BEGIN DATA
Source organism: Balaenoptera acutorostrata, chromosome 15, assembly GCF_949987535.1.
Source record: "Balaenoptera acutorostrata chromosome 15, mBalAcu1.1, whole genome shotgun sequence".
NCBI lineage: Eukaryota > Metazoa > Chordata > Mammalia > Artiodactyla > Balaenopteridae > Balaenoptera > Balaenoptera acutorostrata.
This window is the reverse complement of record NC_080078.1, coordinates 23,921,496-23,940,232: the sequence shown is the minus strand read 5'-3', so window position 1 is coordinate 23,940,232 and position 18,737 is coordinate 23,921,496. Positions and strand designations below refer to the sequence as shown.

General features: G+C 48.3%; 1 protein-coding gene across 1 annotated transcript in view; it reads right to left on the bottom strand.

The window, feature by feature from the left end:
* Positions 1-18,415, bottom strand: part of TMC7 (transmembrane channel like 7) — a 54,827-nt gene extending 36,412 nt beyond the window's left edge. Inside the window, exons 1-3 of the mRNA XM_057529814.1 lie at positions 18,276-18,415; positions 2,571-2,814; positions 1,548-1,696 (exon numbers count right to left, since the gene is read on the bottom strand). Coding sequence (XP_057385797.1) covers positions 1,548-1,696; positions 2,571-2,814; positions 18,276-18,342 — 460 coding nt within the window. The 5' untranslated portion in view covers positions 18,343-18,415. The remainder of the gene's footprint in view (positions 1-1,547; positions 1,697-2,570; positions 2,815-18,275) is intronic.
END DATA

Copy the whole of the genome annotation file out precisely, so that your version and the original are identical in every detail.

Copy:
Source organism: Balaenoptera acutorostrata, chromosome 15, assembly GCF_949987535.1.
Source record: "Balaenoptera acutorostrata chromosome 15, mBalAcu1.1, whole genome shotgun sequence".
NCBI lineage: Eukaryota > Metazoa > Chordata > Mammalia > Artiodactyla > Balaenopteridae > Balaenoptera > Balaenoptera acutorostrata.
This window is the reverse complement of record NC_080078.1, coordinates 23,921,496-23,940,232: the sequence shown is the minus strand read 5'-3', so window position 1 is coordinate 23,940,232 and position 18,737 is coordinate 23,921,496. Positions and strand designations below refer to the sequence as shown.

General features: G+C 48.3%; 1 protein-coding gene across 1 annotated transcript in view; it reads right to left on the bottom strand.

The window, feature by feature from the left end:
* Positions 1-18,415, bottom strand: part of TMC7 (transmembrane channel like 7) — a 54,827-nt gene extending 36,412 nt beyond the window's left edge. Inside the window, exons 1-3 of the mRNA XM_057529814.1 lie at positions 18,276-18,415; positions 2,571-2,814; positions 1,548-1,696 (exon numbers count right to left, since the gene is read on the bottom strand). Coding sequence (XP_057385797.1) covers positions 1,548-1,696; positions 2,571-2,814; positions 18,276-18,342 — 460 coding nt within the window. The 5' untranslated portion in view covers positions 18,343-18,415. The remainder of the gene's footprint in view (positions 1-1,547; positions 1,697-2,570; positions 2,815-18,275) is intronic.